NiceLabel Automation supports parallel processing for both – inbound and outbound processing. This ensures maximum efficiency on any system with installed software. NiceLabel Automation executes multiple tasks simultaneously, while still preserving the order in which the triggers have been added. Throughput of label job processing depends greatly on the hardware in use.
Inbound Parallel Processing
You can run many triggers on the same machine. They all simultaneously respond to changes in the monitored events. Each trigger remembers the data of unprocessed events on the queue list. This list buffers incoming data in case none of the print processes is available at the moment. As soon as one of the print processes becomes available, the first job is taken from queue using FIFO (First In, First Out) principle. This ensures the correct order of inbound data processing. However, it does not ensure the FIFO principle for printing. See the next section below.
Parallel processing means more than just running multiple triggers at once. Each trigger can also allow concurrent connections. TCP/IP, HTTP, and Web Service triggers all accept concurrent connections from many clients. Also, file trigger can be configured to monitor a set of files in a folder. This is configurable by file mask.
Outbound Parallel Processing
Usually, the result of a trigger is label printing process. For this process, you are using data received by the trigger to print it on labels. NiceLabel Automation service runs the printing processes (aka "print engines") in parallel in the background. Modern processors have two or more independent central processing units called cores. Multiple cores can run multiple instructions at the same time, increasing the overall speed of processing. In case of NiceLabel Automation, multiple cores increase print job processing, and ultimately label printing performance.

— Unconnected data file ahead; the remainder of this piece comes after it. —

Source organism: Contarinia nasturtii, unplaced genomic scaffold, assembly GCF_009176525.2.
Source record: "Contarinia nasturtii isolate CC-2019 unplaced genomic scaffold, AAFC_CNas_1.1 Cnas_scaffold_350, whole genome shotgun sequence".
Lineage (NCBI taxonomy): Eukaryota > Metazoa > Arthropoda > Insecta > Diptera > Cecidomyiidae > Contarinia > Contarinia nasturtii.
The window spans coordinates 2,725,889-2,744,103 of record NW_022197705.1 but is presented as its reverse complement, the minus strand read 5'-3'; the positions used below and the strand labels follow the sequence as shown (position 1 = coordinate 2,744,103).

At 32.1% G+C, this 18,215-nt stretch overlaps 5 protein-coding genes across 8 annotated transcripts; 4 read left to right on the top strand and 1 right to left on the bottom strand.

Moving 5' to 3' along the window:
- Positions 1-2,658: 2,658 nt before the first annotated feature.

By default, each NiceLabel Automation instance runs each printing process as a separate thread on every available core. The more powerful CPU you have, the more throughput is available. This maximizes the usage of the available CPU power. The software installs with reasonable defaults defining that every available core accommodates a single thread for print processing. Under normal circumstances, there is no need to make any changes on the defaults. If the configuration setup requires a change, see section Changing Multi-threaded Printing Defaults.
If there are multiple printing processes available, the data from the first event can be printed by one printing process, while the data from the second event could be printed by a different printing process simultaneously, if the second printing process is available at that time. If the second event did not provide a significant amount data, the printing process might provide the data for the printer faster than the first printing process, breaking the order. In such case, data from the second event could print before the data from the first event. To ensure FIFO principle also for printing, see section Synchronous Print Mode.